Jeff Bullock, a certified guide who’s also the mountain programs manager at the University of Calgary Outdoor Centre, skis through the trees in Rogers Pass, B.C. THE CANADIAN PRESS/HO-Jeff Bullock

‘Kind of shocking:’ Several skiers and snowboarders die in tree wells this year

At least five people have died recently from falling into tree wells

At least five people have died recently from falling into tree wells while skiing or snowboarding in the mountains of Western Canada and the United States.

The deaths have mountain experts warning outdoor enthusiasts about the natural snow hazard — a space of loose, deep snow that can form around tree trunks.

They are most common around evergreen trees and can be deeper in heavy snowfall years.

“Calculating (five) fatalities in tree wells is almost kind of shocking,” said Jeff Bullock, a certified guide who is mountain programs manager at the University of Calgary Outdoor Centre.

“Honestly, I don’t recall a year where there have been multiple fatalities in tree wells.”

On March 2, a Calgary man was found dead in a tree well at Whitefish Mountain Resort. Charles Herr, 56, was skiing at the Montana resort with a friend when they lost sight of each other.

Herr’s death was the fifth tree-well fatality in the western provinces and states in the same week.

A 19-year old female skier and a 24-year old male snowboarder fell separately into tree wells at Mt. Bachelor ski resort in Oregon, also on March 2.

A day earlier, an Alberta man died near Floe Lake in Kootenay National Park on a backcountry ski trip.

And on Feb. 26, a Vancouver man died near Keefer Lake Lodge in B.C.’s North Okanagan. The skier became separated from his group during a cat-skiing tour and was found unconscious in a tree well. He died in hospital.

The Vancouver man has not been publicly identified, but his friend Adam Campbell of Canmore, Alta., said his death hit close to home.

“It would just be a horrible way to go. You’re suffocating and you know you’ve got friends close by,” Campbell said.

“You get stuck in this environment with people close by and, for whatever reason, they can’t hear you.”

Campbell, who regularly skis in the backcountry, said tree wells are one of the many hazards in the mountains.

“Avalanche awareness is huge — as it should be — but there’s a lot of other risks out there as well and that’s one of them,” he said. “It’s not talked about as much.”

Mountain experts say tree wells can be dangerous in the backcountry as well as at controlled ski resorts.

“Anywhere there is a tree and there’s a hole there, there’s certainly potential that could happen,” said Steve Holeczi, a visitor safety specialist in Banff, Yoho and Kootenay national parks.

READ: Snowmobiler dies near Lumby

Holeczi said it’s important to always ski with a friend and try to stay in visual contact and within earshot.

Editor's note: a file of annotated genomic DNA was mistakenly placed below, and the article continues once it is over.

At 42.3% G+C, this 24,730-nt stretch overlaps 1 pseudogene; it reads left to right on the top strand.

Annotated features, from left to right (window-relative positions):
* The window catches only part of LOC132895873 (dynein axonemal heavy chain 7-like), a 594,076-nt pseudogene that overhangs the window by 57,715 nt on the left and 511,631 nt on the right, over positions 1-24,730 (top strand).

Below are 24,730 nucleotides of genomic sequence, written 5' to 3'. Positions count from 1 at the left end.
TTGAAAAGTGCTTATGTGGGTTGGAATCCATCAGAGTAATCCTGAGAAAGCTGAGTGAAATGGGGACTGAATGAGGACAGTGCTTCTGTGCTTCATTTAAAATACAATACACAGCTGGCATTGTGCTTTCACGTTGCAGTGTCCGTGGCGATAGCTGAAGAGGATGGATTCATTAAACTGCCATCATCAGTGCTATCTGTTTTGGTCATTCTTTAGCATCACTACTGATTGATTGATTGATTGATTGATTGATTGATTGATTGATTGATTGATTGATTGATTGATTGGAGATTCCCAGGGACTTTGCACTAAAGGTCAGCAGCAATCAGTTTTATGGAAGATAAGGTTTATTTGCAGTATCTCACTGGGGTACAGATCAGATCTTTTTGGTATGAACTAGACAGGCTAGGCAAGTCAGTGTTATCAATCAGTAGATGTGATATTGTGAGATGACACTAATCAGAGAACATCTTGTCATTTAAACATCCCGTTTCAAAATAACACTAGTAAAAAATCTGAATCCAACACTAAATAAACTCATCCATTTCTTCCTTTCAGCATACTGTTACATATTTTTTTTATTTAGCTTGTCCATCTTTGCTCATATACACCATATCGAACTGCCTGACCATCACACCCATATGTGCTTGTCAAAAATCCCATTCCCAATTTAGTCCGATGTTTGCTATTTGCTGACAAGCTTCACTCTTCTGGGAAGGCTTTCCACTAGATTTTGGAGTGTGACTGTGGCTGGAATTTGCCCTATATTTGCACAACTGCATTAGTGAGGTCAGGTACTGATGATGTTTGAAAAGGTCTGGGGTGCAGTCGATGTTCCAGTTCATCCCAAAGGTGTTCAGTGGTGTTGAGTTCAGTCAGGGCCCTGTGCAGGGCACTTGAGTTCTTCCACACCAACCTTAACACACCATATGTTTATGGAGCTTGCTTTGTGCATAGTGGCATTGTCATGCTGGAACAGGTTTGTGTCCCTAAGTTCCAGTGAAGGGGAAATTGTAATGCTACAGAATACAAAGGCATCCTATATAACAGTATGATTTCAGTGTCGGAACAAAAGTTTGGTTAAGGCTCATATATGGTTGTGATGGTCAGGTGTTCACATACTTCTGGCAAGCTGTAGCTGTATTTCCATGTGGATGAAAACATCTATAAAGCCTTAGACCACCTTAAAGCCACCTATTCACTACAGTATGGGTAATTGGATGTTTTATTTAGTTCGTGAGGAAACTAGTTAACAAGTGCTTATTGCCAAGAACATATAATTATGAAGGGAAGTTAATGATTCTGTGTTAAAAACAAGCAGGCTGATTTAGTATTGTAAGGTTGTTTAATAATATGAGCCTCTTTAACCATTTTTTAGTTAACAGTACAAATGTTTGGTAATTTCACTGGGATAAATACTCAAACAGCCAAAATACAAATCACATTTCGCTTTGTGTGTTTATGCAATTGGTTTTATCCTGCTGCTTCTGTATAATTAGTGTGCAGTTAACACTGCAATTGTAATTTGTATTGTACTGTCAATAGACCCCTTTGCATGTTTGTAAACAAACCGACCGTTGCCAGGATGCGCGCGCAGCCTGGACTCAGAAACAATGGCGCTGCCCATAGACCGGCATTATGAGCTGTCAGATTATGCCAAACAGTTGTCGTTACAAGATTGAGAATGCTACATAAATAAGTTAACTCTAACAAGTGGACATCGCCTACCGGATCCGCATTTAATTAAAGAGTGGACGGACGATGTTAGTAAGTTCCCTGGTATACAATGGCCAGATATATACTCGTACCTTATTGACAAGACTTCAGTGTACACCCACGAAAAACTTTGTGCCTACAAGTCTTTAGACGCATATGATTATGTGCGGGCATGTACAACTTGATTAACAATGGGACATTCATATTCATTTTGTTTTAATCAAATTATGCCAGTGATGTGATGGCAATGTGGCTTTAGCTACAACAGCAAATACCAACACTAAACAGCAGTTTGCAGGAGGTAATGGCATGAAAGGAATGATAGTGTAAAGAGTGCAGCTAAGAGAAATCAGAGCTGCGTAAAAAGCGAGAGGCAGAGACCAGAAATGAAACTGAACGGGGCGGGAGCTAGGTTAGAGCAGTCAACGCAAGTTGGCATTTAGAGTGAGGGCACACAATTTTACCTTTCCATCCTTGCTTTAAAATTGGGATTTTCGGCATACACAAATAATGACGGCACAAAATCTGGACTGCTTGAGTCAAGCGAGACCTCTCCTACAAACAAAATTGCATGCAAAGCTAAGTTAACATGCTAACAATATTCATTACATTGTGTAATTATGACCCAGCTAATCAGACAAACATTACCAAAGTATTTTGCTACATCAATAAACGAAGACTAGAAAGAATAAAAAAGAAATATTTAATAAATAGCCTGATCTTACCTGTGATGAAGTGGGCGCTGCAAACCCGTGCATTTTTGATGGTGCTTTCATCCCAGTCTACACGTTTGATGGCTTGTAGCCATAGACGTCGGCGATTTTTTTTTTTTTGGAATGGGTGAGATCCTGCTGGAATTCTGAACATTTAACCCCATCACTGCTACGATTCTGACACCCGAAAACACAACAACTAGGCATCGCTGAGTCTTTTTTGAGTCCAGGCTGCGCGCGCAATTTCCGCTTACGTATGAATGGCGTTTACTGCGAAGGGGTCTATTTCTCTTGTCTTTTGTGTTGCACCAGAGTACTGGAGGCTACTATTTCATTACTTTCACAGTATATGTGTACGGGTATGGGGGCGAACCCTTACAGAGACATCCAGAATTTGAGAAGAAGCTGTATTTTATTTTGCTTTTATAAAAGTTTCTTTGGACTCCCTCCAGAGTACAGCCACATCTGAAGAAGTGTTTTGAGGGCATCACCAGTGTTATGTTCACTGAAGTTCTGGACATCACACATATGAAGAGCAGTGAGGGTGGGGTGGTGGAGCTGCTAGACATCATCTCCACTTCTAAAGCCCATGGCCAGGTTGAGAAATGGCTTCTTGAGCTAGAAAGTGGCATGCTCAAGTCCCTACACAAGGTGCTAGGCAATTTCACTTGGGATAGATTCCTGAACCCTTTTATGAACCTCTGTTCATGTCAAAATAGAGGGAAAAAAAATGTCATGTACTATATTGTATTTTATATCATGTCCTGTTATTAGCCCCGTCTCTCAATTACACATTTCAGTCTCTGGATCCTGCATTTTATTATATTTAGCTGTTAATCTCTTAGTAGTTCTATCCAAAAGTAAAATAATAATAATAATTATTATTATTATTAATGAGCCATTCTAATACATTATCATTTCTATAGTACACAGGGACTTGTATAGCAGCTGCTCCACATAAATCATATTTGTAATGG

“You should always travel with a partner and be really cognizant of where your partner is,” he said. “If you are … falling in a tree well, your most likely chance of getting rescued is by that person.”

Bullock advises it’s important to get your skis or snowboard off if you do get stuck in a tree well. That makes it easier to flip around and breathe.

If that’s impossible to do, it’s important to remain calm and try to find an air pocket.

Any rescue needs to be done with a sense of urgency, he said.

“It may not seem as serious as an avalanche but, as we are learning, they are fairly serious.”

Colette Derworiz, The Canadian Press

Just Posted

Langley rollover crash slows traffic on 200 Street in Willoughby

Crews called to Monday afternoon collision involving two cars

Township mayor Jack Froese talks short- and long-term goals for third term

Tree bylaw, pot sales among topics that will need attention in coming months

Used election signs could serve as emergency shelters, candidate says

Langley council hopeful wants to build one-person foul weather shelters for homeless

Four-vehicle collision shuts down section of Highway 10 in Cloverdale

One driver transported to hospital with what looked to be non-life threatening injuries

Langley player to compete in first NCAA basketball tournament in Canada

Former Brookswood star Louise Forsyth to play in Vancouver Showcase

B.C. sailor surprised by humpback whale playing under her boat

Jodi Klahm-Kozicki said the experience was ‘magical’ near Denman Island

Fraser Valley mom stuck in Africa over adoption delay

Kim and Clark Moran have been waiting four weeks to bring son home

B.C. government moves to tighten resource industry regulations

New superintendent will oversee engineers, biologists, foresters

Election watchdog seeks digitally savvy specialists to zero in on threats

Move follows troublesome evidence of online Russian interference in the 2016 U.S. election

More court before Dutch man charged in Amanda Todd case is extradited here

Appeals must be dealt with in Europe, before charges faced in B.C.

Crown says man guilty of B.C. girl’s 1978 murder based on alleged confession

Jury hears details of girl’s 1978 murder while Crown says man should be convicted of girl’s murder based on alleged confession.

BCHL alumni has NHL jersey retired by Anaheim Ducks

Paul Kariya played with the Penticton Vees from 1990-1992

Most Read